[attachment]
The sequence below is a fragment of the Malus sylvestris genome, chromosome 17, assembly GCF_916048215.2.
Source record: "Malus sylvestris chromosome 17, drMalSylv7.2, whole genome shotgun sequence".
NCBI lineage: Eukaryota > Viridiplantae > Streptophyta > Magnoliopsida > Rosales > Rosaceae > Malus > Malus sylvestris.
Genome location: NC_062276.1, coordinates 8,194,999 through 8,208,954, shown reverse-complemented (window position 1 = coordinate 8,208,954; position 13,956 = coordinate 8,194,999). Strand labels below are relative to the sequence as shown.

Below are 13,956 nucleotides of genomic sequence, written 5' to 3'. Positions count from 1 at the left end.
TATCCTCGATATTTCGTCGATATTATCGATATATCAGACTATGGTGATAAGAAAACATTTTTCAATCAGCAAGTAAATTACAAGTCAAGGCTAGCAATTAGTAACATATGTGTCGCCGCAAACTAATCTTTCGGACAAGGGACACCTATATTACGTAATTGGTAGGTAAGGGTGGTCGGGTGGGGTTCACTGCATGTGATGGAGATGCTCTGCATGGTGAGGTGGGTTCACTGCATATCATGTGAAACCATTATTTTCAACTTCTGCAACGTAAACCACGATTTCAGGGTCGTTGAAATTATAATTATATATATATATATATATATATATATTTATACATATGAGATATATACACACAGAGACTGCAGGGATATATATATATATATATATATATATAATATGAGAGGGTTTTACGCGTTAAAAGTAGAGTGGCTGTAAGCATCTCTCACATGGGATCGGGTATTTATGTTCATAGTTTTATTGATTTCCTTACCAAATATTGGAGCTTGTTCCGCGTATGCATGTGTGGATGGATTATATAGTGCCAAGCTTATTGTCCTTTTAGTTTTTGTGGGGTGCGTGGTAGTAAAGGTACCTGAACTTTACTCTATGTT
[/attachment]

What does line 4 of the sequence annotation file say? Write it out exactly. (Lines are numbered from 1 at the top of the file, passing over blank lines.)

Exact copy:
Genome location: NC_062276.1, coordinates 8,194,999 through 8,208,954, shown reverse-complemented (window position 1 = coordinate 8,208,954; position 13,956 = coordinate 8,194,999). Strand labels below are relative to the sequence as shown.